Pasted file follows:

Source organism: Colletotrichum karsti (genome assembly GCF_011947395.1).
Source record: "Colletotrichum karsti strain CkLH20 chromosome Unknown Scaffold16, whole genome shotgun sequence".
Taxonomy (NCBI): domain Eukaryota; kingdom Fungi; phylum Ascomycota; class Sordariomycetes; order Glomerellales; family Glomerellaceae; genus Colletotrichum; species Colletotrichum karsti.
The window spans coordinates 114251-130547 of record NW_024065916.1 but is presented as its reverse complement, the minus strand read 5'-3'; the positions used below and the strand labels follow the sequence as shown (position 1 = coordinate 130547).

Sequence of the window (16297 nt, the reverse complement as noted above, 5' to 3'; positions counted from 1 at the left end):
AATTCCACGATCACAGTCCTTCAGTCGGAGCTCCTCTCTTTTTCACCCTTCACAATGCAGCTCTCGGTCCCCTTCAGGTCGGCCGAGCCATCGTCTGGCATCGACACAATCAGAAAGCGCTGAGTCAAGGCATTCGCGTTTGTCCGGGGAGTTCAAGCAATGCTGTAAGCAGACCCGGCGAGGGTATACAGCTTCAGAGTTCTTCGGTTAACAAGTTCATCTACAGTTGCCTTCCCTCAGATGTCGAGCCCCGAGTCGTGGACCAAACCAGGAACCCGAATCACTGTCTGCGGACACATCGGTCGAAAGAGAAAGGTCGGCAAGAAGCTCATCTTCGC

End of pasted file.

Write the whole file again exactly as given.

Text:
Source organism: Colletotrichum karsti (genome assembly GCF_011947395.1).
Source record: "Colletotrichum karsti strain CkLH20 chromosome Unknown Scaffold16, whole genome shotgun sequence".
Taxonomy (NCBI): domain Eukaryota; kingdom Fungi; phylum Ascomycota; class Sordariomycetes; order Glomerellales; family Glomerellaceae; genus Colletotrichum; species Colletotrichum karsti.
The window spans coordinates 114251-130547 of record NW_024065916.1 but is presented as its reverse complement, the minus strand read 5'-3'; the positions used below and the strand labels follow the sequence as shown (position 1 = coordinate 130547).

Sequence of the window (16297 nt, the reverse complement as noted above, 5' to 3'; positions counted from 1 at the left end):
AATTCCACGATCACAGTCCTTCAGTCGGAGCTCCTCTCTTTTTCACCCTTCACAATGCAGCTCTCGGTCCCCTTCAGGTCGGCCGAGCCATCGTCTGGCATCGACACAATCAGAAAGCGCTGAGTCAAGGCATTCGCGTTTGTCCGGGGAGTTCAAGCAATGCTGTAAGCAGACCCGGCGAGGGTATACAGCTTCAGAGTTCTTCGGTTAACAAGTTCATCTACAGTTGCCTTCCCTCAGATGTCGAGCCCCGAGTCGTGGACCAAACCAGGAACCCGAATCACTGTCTGCGGACACATCGGTCGAAAGAGAAAGGTCGGCAAGAAGCTCATCTTCGC